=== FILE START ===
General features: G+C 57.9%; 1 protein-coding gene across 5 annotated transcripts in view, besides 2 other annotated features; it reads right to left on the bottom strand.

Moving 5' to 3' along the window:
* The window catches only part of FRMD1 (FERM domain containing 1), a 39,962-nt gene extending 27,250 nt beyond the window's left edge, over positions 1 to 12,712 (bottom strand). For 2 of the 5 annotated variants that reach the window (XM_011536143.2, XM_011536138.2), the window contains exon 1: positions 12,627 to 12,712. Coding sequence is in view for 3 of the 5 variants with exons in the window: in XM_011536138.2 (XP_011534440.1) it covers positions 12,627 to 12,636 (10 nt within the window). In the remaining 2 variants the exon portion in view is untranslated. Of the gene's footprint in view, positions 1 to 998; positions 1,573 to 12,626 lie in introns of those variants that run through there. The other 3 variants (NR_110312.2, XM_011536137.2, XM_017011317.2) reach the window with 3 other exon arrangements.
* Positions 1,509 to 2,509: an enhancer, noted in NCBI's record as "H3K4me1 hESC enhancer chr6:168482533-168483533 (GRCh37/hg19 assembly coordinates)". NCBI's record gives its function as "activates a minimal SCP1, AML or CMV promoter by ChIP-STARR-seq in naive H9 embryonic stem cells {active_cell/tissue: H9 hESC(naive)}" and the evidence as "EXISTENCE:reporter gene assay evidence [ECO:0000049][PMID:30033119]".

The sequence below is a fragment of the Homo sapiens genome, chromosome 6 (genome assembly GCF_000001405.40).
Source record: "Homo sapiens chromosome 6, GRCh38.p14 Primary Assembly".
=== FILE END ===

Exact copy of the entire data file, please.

General features: G+C 57.9%; 1 protein-coding gene across 5 annotated transcripts in view, besides 2 other annotated features; it reads right to left on the bottom strand.

Moving 5' to 3' along the window:
* The window catches only part of FRMD1 (FERM domain containing 1), a 39,962-nt gene extending 27,250 nt beyond the window's left edge, over positions 1 to 12,712 (bottom strand). For 2 of the 5 annotated variants that reach the window (XM_011536143.2, XM_011536138.2), the window contains exon 1: positions 12,627 to 12,712. Coding sequence is in view for 3 of the 5 variants with exons in the window: in XM_011536138.2 (XP_011534440.1) it covers positions 12,627 to 12,636 (10 nt within the window). In the remaining 2 variants the exon portion in view is untranslated. Of the gene's footprint in view, positions 1 to 998; positions 1,573 to 12,626 lie in introns of those variants that run through there. The other 3 variants (NR_110312.2, XM_011536137.2, XM_017011317.2) reach the window with 3 other exon arrangements.
* Positions 1,509 to 2,509: an enhancer, noted in NCBI's record as "H3K4me1 hESC enhancer chr6:168482533-168483533 (GRCh37/hg19 assembly coordinates)". NCBI's record gives its function as "activates a minimal SCP1, AML or CMV promoter by ChIP-STARR-seq in naive H9 embryonic stem cells {active_cell/tissue: H9 hESC(naive)}" and the evidence as "EXISTENCE:reporter gene assay evidence [ECO:0000049][PMID:30033119]".

The sequence below is a fragment of the Homo sapiens genome, chromosome 6 (genome assembly GCF_000001405.40).
Source record: "Homo sapiens chromosome 6, GRCh38.p14 Primary Assembly".